I’ve listed vinegar as one of my baker’s dozen of household essentials; I’ve extolled its virtues as a hair rinse (after a borax “shampoo”) and as a medium for extracting the culinary and healing essences of herbs.
Of course I use it for making pickles, dressing salads, and improving the flavors of everything from fruit pies to tomato sauces and soups. A bit of vinegar in the dough also helps tenderize pie crusts.
Cleans and deodorizes almost everything
Most of you already know that vinegar, sometimes in tandem with its alkaline companion baking soda, can accomplish the work of dozens of pricey, sometimes toxic, commercial household cleaning products for toilet, tub, windows, baseboards, and tarnished metals.
Vinegar by itself will remove scale from coffee pots and irons, freshen tub and sink drains (and sometimes unclog them). It will prevent colors from fading and help keep lint from sticking to clothing in the wash. It will remove sweat stains from most fabrics.
A vinegar soak removes wallpaper and its adhesive, bumper-sticker glue, and many other adhesives and varnishes.
As for bad smells in clothing, carpets, curtains, and upholstered furniture: a soaking with or in dilute vinegar will deodorize just about anything.
What is vinegar, anyway?
Vinegar results from a two-part fermentation process. During the first stage, a fruit juice or another sweet liquid is transformed by yeasts and bacteria into ethyl alcohol (wine, hard cider, etc.). Special bacteria then convert the alcohol into acetic acid, which gives vinegars their sour taste.
The vinegars commonly sold in food market are diluted with water to a standard proportion of acetic acid, generally four or five percent. Though stronger preparations are available for various uses, these industrial-strength preparations are dangerous and require special handling. I’ve never used them.
Vinegar for health and horticulture
- Vinegar works as well or better than most commercial products as a disinfectant for washing produce, as well as for cleaning cutting boards and other food-preparation surfaces.
- Applied full strength, cider vinegar will relieve and help prevent blisters from sunburns and minor burns.
- A tablespoon of cider vinegar in water will soothe a sore throat or a queasy stomach.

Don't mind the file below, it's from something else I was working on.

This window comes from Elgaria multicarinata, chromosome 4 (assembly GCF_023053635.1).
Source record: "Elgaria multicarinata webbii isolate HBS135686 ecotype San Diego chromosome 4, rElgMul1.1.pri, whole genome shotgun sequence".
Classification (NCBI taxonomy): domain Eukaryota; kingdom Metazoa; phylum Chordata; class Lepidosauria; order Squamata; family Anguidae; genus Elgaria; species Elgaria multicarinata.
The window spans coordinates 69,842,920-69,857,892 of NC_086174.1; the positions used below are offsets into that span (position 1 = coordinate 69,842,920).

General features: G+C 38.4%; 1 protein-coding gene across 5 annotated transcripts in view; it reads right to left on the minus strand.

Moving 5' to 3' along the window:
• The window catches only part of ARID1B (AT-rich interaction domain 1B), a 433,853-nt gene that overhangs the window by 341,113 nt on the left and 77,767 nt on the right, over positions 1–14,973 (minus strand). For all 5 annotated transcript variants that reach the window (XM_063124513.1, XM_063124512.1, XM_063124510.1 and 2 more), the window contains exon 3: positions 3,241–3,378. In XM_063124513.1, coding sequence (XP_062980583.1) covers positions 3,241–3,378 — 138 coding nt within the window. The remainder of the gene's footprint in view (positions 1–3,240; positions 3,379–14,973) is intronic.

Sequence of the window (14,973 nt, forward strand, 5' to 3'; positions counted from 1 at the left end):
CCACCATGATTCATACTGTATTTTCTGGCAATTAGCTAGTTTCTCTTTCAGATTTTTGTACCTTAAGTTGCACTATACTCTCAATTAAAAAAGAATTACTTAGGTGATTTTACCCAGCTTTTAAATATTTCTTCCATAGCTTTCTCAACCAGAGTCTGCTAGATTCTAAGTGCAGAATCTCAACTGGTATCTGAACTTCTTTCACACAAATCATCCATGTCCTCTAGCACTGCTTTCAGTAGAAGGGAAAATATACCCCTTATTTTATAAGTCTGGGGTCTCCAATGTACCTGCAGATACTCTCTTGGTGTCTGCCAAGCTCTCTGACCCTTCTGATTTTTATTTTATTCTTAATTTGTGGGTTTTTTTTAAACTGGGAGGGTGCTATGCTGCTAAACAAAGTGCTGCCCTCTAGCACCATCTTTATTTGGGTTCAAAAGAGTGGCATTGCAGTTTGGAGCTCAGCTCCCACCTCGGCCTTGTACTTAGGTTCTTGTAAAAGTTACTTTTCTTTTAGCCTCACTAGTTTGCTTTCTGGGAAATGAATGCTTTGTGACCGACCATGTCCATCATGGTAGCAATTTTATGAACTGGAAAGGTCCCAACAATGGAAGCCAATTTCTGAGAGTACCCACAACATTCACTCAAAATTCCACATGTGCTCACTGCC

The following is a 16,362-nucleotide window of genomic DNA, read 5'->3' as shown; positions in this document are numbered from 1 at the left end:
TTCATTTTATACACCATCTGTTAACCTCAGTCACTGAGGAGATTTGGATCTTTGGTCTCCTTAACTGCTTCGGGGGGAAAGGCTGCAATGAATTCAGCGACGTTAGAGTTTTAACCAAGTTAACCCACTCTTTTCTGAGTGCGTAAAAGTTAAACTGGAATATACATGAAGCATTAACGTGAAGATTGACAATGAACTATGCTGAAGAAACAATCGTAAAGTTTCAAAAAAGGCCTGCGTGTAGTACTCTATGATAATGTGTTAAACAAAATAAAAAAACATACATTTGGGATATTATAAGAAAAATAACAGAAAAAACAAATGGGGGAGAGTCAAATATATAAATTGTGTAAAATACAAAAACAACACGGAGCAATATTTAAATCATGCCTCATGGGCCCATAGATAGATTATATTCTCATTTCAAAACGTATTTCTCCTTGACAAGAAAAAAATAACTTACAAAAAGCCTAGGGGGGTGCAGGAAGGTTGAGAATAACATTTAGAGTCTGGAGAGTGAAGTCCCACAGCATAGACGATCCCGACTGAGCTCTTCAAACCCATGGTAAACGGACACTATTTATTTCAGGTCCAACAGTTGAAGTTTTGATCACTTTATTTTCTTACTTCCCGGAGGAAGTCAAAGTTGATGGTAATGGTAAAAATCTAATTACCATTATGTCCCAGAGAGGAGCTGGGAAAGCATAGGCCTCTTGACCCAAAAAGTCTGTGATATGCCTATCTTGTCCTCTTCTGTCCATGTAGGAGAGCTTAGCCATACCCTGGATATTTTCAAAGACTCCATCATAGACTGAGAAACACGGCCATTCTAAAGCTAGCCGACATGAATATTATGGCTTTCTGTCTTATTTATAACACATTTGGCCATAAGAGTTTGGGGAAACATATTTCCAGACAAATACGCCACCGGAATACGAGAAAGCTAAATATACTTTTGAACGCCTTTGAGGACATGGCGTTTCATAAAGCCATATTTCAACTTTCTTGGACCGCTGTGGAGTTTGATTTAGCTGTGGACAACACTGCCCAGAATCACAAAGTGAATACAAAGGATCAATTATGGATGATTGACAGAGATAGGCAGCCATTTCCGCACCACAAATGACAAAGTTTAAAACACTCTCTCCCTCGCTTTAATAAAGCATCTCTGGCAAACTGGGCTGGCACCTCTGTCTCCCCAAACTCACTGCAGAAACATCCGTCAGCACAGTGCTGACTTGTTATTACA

- Used full strength, commercial vinegar will kill weeds growing through cracks in paved areas such as patios and walkways. Industrial high-strength (up to 30 percent acetic acid) vinegars make effective natural herbicides but require special storage and handling.
Other interesting uses of vinegar
- To remove the lines and needle holes left in fabric after ripping out a seam, moisten a cloth with white vinegar, place it under or over the fabric, and iron.
- To thwart dog assaults on long runs or bike rides into unknown territory, carry a small (or large) spray bottle of diluted vinegar in a fanny-pack, backback, or bike water-bottle cage. Give Rover a good squirt in the face when he jumps out from the bushes and lunges for your legs.
To cure organic meat. Scientists have found that vinegar and a natural source of nitrate can serve as curing agents for organic pork.
When to say no to vinegar
The unique chemistry of vinegar makes it a no-no for certain household jobs.
- Mixing vinegar with chlorine bleach for disinfecting purposes creates toxic chlorine gas. Use one or the other.
- Don’t wipe laptops, smart phones, and other digital appliances with vinegar, as it may damage protective coatings.
- Using vinegar to clean marble and stoneware counter tops may cause pitted surfaces. Same goes for using it to clean “reactive” aluminum or cast-iron cookware.
Margaret Boyles lives in a wood-heated house in central New Hampshire. She grows vegetables, eats weeds, keeps chickens, swims in a backyard pond in summer, snowshoes in the surrounding woods in winter, and commutes by bike whenever possible.